So the Z-Health approach is elegant in its simplicity: help the body move each joint through its full range of motion, and that range of motion will improve; with improved range of motion comes improved overall function, like reflexes, speed, energy, pain free movement. Why that is so is one of the coolest parts of how we work, and the role of the feet in that is why VFF’s are such a potent health aid.

Better Joint Function, Better Movement, Better Neurological Signal

So how do moving joints in particular ways achieve this remarkable health improvement? In Z-Health, it’s not really about the joint but about the nervous system, where joint mobility is a path to better communication with the sytem. Optimizing that communication is critical because the nervous system is our governor. No matter what, it’s always on, and it’s always responding to exactly what we’re doing.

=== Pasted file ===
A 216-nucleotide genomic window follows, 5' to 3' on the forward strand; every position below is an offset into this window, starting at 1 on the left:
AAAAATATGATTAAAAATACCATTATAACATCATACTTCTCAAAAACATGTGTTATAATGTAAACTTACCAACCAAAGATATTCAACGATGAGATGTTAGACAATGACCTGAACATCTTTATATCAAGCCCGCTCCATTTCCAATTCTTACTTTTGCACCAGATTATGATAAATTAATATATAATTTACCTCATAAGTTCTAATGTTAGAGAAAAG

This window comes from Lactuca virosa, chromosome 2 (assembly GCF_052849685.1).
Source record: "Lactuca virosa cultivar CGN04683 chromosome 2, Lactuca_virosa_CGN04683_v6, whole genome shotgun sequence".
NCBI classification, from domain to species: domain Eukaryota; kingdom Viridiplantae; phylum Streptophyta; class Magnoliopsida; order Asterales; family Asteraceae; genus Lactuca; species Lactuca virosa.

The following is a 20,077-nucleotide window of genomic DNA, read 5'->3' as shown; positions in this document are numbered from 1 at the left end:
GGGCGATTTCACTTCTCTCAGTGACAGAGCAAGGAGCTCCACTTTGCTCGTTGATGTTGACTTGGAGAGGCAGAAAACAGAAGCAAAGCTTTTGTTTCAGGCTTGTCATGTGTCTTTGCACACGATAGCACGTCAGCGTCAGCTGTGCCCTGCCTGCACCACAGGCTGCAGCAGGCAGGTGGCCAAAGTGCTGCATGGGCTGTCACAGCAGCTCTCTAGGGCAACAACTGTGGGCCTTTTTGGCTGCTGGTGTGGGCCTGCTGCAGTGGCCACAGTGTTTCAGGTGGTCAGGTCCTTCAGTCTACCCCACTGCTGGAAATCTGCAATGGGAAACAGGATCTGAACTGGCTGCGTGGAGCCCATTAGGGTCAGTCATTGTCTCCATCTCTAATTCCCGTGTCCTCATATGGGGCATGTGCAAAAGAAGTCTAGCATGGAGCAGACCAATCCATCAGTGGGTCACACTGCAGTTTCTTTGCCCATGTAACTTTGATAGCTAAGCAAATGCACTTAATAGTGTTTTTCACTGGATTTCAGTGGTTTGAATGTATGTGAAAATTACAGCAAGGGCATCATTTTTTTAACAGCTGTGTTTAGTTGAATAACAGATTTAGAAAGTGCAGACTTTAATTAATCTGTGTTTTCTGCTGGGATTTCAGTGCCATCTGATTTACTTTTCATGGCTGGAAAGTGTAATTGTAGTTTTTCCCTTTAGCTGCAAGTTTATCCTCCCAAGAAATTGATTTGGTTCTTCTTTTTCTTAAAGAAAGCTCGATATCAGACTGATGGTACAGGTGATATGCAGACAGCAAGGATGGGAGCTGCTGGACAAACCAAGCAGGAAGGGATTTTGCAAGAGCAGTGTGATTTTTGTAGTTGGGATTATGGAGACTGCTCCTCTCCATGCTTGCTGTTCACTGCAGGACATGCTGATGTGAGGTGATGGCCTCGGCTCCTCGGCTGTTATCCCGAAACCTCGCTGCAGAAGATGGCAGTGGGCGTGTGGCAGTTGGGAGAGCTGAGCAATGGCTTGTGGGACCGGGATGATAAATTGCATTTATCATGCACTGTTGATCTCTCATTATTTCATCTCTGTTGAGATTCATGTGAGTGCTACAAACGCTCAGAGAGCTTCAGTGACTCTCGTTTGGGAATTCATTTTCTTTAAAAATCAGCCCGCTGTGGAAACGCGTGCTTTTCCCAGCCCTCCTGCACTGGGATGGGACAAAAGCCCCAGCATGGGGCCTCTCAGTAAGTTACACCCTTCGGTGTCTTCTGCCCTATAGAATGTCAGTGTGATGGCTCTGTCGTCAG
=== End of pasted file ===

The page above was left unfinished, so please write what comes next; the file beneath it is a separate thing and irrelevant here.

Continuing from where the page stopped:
Whether we’re awake or asleep, the nervous system is constantly monitoring signals from the body. This always on, always responding effect is captured by the SAID principle: specific adaptation to imposed demand. This means that the nervous system is responding to our actions all the time. Eric Cobb will add “exactly and immediately.” If we continually tell our bodies through a lack of movement that a set of our joints stays pretty fixed, the body works to support that position, and find ways to hold it in that position, whether this means muscles crunching up to hold our shoulders slumped for hours at a keyboard, or laying down bone to maintain that curve in the spine — or removing bone, for that matter, from where it’s not used. Likewise, as the text Anatomy Trains richly illustrates, tissue will adapt to tighten in one area and loosen in another. Usually there are consequences from this adaptation. Aches and pains in other places that are also pulled out of normal alignment to support other areas where there is current demand.